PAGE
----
Fred's Notebook | About Fred | Notebook Items
Manager, Language & Lineage Press
Publications Editor, Polish Genealogical Society of America
Editor of Proteviai, Journal of the Lithuanian Global Genealogical Society
Editor of Gen Dobry!, e-zine of PolishRoots
Author, Polish Surnames: Origins & Meanings
Co-author, First Names of the Polish Commonwealth: Origins & Meanings
BLESSED ARE THOSE WHO KEEP IT REAL!
The more I deal with genealogical researchers, the
more I'm tempted to add a line to the Beatitudes (you
know, "Blessed are the meek," "Blessed are the poor,"
and so on). I'd add "Blessed are those who keep it
real" -- in other words, keep it realistic (and
simple) by applying your own experience. Again and
again I find people becoming confused and complicating
their research because they've made false assumptions
-- assumptions they would never make if they just
thought about it and applied a sense of what real life
Let's cite a specific example. On a genealogical
mailing list I saw a note from someone researching an
ancestor named WEIS wondering if the name might also
show up in records as WEISS or WEISE? It seemed to
come as a revelation that maybe, just maybe, the name
wasn't always spelled the same way -- if looking for
WEIS, keep an eye open for WEISS, WEISE, VISE, etc.
I really felt like writing and asking "Has anyone in
your entire life ever gotten your name wrong?" Is
there anyone out there whose name HASN'T been
misspelled? I have a fairly simple name, HOFFMAN, and
it's been misheard or misspelled as HUFFMAN, KAUFMAN,
and, in one memorable instance, HATARANY(!).
Picture a family that's come to the church to baptize
a child. The priest performs the ceremony, then they
go into the parish office to enter the baptism in the
register. The baby is probably crying; there were
surely at least two or three brothers or sisters
along, teasing each other and fighting; the adults, in
their Sunday best, are sweating and itching and trying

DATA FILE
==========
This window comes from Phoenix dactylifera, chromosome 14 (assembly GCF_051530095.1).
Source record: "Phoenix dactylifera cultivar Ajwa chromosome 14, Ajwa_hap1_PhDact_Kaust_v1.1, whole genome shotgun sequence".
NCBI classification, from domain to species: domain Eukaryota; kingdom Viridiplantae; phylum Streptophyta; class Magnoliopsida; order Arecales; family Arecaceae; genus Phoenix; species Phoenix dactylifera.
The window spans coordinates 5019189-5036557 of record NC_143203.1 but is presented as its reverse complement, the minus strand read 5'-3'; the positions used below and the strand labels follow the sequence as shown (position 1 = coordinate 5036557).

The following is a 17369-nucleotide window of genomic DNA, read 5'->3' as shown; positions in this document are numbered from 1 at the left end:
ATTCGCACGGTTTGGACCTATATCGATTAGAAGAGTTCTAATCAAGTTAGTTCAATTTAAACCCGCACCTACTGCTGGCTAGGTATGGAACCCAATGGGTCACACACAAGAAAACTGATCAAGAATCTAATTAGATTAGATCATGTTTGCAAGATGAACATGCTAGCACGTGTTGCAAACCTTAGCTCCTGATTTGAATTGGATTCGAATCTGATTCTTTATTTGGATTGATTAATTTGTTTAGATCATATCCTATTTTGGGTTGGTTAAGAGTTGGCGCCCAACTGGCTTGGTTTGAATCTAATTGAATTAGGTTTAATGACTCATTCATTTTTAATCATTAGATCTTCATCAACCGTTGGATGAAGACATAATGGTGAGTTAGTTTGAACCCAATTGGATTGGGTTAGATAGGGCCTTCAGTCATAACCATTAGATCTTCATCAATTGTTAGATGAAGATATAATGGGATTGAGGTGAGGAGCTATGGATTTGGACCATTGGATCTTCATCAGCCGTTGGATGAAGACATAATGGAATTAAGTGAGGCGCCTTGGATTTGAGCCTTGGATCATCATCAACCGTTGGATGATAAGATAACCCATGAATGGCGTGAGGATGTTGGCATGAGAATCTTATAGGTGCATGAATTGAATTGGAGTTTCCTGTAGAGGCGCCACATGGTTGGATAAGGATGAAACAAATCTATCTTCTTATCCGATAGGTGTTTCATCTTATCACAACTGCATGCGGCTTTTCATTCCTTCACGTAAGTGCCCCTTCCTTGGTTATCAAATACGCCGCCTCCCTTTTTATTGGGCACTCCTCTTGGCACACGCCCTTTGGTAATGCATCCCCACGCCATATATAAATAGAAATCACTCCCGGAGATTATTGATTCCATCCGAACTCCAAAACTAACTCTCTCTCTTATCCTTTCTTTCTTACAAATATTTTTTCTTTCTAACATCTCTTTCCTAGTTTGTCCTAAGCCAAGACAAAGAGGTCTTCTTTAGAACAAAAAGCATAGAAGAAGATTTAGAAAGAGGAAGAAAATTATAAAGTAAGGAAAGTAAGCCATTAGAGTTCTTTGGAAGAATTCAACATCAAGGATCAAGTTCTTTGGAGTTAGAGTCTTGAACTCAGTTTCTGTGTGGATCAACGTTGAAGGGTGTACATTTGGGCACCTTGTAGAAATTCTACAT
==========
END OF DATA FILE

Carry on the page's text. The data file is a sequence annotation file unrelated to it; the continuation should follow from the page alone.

to keep the kids under control. If the parish was
decent-sized, there may have three or four families
waiting to be registered, so the room may have been
hot and stuffy. And all the while the priest is
scribbling and thinking, "Why do I have to do this? No
one is EVER going to look at this piece of paper!"
I'm sure practically all of us know from experience
that it's easy to get names wrong. So why should we be
astonished by variation in our ancestors' names? It's
amazing how many researchers, in the early and painful
days of their efforts, are dumbfounded by the
discovery that people make mistakes! They seem to
clutch at us, stunned, wide-eyed, pleading woefully,
"You mean I can't trust everything I read in
documents?" Unfortunately you can't trust everything
you read. We all know that! And yet practically all of
us lose our way when we get on "unfamiliar ground," so
FOREIGN NAMES ARE TOUGH ENOUGH -- DON'T MAKE 'EM
Now I grant you, this kind of linguistic error is a
pet peeve of mine, and I'm overreacting. And yet --
maybe not. I can't tell you how many times I've found
that a researcher was having a tough time because of a
misspelling, or at least a spelling that makes no
sense in English. I suspect more than a few of you
have had trouble because of this kind of confusion.
You may have had problems finding an ancestor in a
database, such as Ellis Island, because someone
misread a name and failed to realize that even Poles
wouldn't use a name like Scxyblgrop....
Here's an example. I was watching a documentary on the
History Channel about the World War II German invasion
of the Soviet Union. They showed a Russian veteran
recalling his memories, translating them into English.
I looked up and noticed the caption identified the
Russian veteran as "Wassilij Dementjew."
OK, how do you pronounce that? I imagine most folks
would guess the first name sounds like
"wah-sill-idge," and the surname would sound like a
reference to a maniacal Hebrew. And yet anyone
familiar with Russian recognizes immediately this
name, which sounds like "vah-SEE-lee de-MENT-yeff." If
you spell it Vasiliy Dementiev, most people who speak
English would have at least a fighting chance with it.
So where did the History Channel get the spelling
"Wassilij Dementjew"? From a German. Obviously the
producers needed translations of German-language
material, so they also asked the German translator to
help out with the Russian veteran’s name. The original
would be written in Russian using the Cyrillic
alphabet, but the Cyrillic had to be rendered in our
alphabet. The German translator spelled the name
Vasiliy Dementiev the way that made sense in his